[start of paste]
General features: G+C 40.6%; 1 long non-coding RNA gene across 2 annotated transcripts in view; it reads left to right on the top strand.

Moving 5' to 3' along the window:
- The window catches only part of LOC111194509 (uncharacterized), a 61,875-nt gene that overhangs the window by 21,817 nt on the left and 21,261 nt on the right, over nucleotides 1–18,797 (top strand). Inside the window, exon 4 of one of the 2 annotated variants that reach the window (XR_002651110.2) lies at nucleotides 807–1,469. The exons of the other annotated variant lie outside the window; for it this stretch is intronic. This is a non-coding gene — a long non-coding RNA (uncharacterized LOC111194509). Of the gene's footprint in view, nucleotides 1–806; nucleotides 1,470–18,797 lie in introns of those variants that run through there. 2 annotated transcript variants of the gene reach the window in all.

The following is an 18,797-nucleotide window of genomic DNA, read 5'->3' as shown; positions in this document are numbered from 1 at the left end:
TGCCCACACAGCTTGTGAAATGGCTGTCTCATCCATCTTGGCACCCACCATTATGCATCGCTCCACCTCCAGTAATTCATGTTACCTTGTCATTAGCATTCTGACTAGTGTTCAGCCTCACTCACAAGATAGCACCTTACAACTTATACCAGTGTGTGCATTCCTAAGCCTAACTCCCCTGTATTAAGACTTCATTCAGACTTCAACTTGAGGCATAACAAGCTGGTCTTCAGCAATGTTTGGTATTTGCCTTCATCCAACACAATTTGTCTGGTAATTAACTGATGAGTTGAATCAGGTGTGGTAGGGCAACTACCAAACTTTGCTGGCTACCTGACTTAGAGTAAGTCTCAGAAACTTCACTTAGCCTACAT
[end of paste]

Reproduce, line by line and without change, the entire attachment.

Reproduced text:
General features: G+C 40.6%; 1 long non-coding RNA gene across 2 annotated transcripts in view; it reads left to right on the top strand.

Moving 5' to 3' along the window:
- The window catches only part of LOC111194509 (uncharacterized), a 61,875-nt gene that overhangs the window by 21,817 nt on the left and 21,261 nt on the right, over nucleotides 1–18,797 (top strand). Inside the window, exon 4 of one of the 2 annotated variants that reach the window (XR_002651110.2) lies at nucleotides 807–1,469. The exons of the other annotated variant lie outside the window; for it this stretch is intronic. This is a non-coding gene — a long non-coding RNA (uncharacterized LOC111194509). Of the gene's footprint in view, nucleotides 1–806; nucleotides 1,470–18,797 lie in introns of those variants that run through there. 2 annotated transcript variants of the gene reach the window in all.

The following is an 18,797-nucleotide window of genomic DNA, read 5'->3' as shown; positions in this document are numbered from 1 at the left end:
TGCCCACACAGCTTGTGAAATGGCTGTCTCATCCATCTTGGCACCCACCATTATGCATCGCTCCACCTCCAGTAATTCATGTTACCTTGTCATTAGCATTCTGACTAGTGTTCAGCCTCACTCACAAGATAGCACCTTACAACTTATACCAGTGTGTGCATTCCTAAGCCTAACTCCCCTGTATTAAGACTTCATTCAGACTTCAACTTGAGGCATAACAAGCTGGTCTTCAGCAATGTTTGGTATTTGCCTTCATCCAACACAATTTGTCTGGTAATTAACTGATGAGTTGAATCAGGTGTGGTAGGGCAACTACCAAACTTTGCTGGCTACCTGACTTAGAGTAAGTCTCAGAAACTTCACTTAGCCTACAT